1

In my current role my base salary is well below market value for my experience and responsibility. Ive also been awarded some share options and pay in to a share save scheme at the same time.

I have been awarded shares with the value of around 28000 at the current market value and paying in to a the share scheme at £8 a share where the current value is actually around 16 and is projected to rise. To be able to access the awarded shares I will need to be employed at the company for another 2 years and if I resign ill lose them and only get back the money I have payed in to the share scheme. If all shares matured at the current rate id look to lose around 40k.

I've been talking around to recruiters both in recruitment firms and directly at the companies hiring and it seems reasonable I could be making around 35k more per year pre tax. It seems to me that its realistically going to take a fair while in a better paying role to make up for the lost money but at the same time it would (hopefully) be a more permanent rise in income.

I was just hoping to see if anyone had any advice they could give that would allow me to make the most informed decision possible.

TIA

10
  • 1
    Is your company publicly traded? – Philipp Feb 18 at 11:17
  • Is 35k more relative to the salary or to calary + other compensations? If the later, what would be those other compensations on a yearly basis (you did not say over what period you have accumulated those awards)? – Eugene Ryabtsev Feb 18 at 11:21
  • @Philipp yes it is – ThrowawaySoEmployerDoesntSee Feb 18 at 11:53
  • @EugeneRyabtsev relative to salary only. The awards were discretionary one offs – ThrowawaySoEmployerDoesntSee Feb 18 at 11:55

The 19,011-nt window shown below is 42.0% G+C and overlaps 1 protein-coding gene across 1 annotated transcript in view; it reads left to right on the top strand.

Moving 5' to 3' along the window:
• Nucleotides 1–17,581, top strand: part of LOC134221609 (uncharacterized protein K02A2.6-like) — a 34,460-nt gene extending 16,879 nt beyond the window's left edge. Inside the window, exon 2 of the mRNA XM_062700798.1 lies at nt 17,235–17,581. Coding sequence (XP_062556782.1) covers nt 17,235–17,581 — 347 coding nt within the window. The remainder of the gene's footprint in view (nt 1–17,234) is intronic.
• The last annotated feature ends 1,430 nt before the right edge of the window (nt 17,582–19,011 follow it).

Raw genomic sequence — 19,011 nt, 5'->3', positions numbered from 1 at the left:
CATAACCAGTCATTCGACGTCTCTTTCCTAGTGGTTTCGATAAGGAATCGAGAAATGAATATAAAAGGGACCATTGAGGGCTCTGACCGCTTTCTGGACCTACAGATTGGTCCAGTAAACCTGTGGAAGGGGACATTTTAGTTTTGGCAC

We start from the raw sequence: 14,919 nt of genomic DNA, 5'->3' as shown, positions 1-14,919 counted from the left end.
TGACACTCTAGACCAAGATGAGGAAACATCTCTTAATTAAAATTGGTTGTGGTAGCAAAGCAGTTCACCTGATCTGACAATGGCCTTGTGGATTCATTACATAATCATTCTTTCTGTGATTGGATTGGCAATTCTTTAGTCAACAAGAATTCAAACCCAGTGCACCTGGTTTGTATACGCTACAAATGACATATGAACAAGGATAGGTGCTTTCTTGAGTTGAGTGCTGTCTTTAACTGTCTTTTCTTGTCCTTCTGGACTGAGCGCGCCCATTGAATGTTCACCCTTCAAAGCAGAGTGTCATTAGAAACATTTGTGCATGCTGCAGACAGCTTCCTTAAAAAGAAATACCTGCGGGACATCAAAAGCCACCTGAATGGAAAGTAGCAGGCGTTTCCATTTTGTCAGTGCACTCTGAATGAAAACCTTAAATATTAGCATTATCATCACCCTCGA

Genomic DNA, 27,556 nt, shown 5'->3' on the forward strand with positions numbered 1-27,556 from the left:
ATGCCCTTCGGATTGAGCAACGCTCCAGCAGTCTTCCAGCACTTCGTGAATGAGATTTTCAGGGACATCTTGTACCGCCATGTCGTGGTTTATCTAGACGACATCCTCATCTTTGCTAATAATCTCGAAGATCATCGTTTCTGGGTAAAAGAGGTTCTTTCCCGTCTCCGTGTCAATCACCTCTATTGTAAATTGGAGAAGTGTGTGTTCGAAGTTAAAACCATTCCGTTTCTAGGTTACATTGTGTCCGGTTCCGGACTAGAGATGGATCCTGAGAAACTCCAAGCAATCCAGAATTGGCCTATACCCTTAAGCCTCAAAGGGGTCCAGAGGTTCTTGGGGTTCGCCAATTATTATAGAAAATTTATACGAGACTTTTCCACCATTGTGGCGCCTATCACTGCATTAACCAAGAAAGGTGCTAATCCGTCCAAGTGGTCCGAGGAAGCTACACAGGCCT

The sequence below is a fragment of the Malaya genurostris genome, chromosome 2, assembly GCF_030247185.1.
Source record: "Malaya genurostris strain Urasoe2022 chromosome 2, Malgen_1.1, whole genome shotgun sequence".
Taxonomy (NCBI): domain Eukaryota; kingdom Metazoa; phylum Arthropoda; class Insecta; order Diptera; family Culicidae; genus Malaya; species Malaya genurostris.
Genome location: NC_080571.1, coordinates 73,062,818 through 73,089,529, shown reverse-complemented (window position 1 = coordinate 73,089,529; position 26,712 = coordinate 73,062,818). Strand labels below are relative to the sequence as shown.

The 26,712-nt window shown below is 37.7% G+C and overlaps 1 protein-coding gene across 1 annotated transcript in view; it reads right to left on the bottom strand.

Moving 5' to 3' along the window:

• Did you actually pay the £8.00 per share or are they share options priced at £8.00 which vest after two years which would allow you to hopefully sell for more than the £8.00 ? Either way you will have to pay gains tax on any profits. – armitage Feb 18 at 12:00
3

I am going to make a few assumptions

  • You are currently earning less than £50,000 per annum putting you in the basic tax band of 20% https://www.gov.uk/income-tax-rates

  • That after the proposed move and new salary you will be earning more than £50,000 per annum putting you in the higher tax rate of 40%

  • I am ignoring other taxs, reliefs etc that may be due or available

  • Based on statements that the share options are worth £28,000, that the purchase price is £8.00 and the current price is £16.00 that you have 1,750 shares all purchased in one year

Not moving Jobs

Year 1

  • Salary of £40,000, Personal allowance of £12,500 and basic tax of 20% gives you a take home pay of £34,500 (( (40,000-12,500) *.80) + 12,500)
  • No earnings from shares

Year 2

  • Salary of £40,000, Personal allowance of £12,500 and basic tax of 20% gives you a take home pay of £34,500 (( (40,000-12,500) *.80) + 12,500) with no earnings from shares
  • No earnings from shares

Year 3

  • This year you have 1,750 shares to sell

  • Sold 1,750 shares for £28,000 with sales price per share of £16 and a purchase price of £8. This gives a gain of £14,000 which is taxable. But you have A Capital Gains Tax Free Allowance of £12,300 leaving £1,700 which is taxable. As you are on the basic tax this £1,700 should be added to your taxable salary of £40,000

  • Salary of £40,000, Personal allowance of £12,500, Profit from shares of £1,700 and basic tax of 20% gives you a take home pay of £48,160 (( ((40,000+ 1,750)-12,500) *.80) + 12,500 + 12,300).

Total Take home pay of £117,160 over three years

Moving Jobs

Year 1

  • Salary of £70,000, Personal allowance of £12,500 and basic tax of 20% on the first £40,000 and higher tax of 40% on amounts over £40,000 this gives you a take home pay of £52,500 ((((40,000-12,500) *.80) + 12,500) + ((70,000 - 40,000) * .60))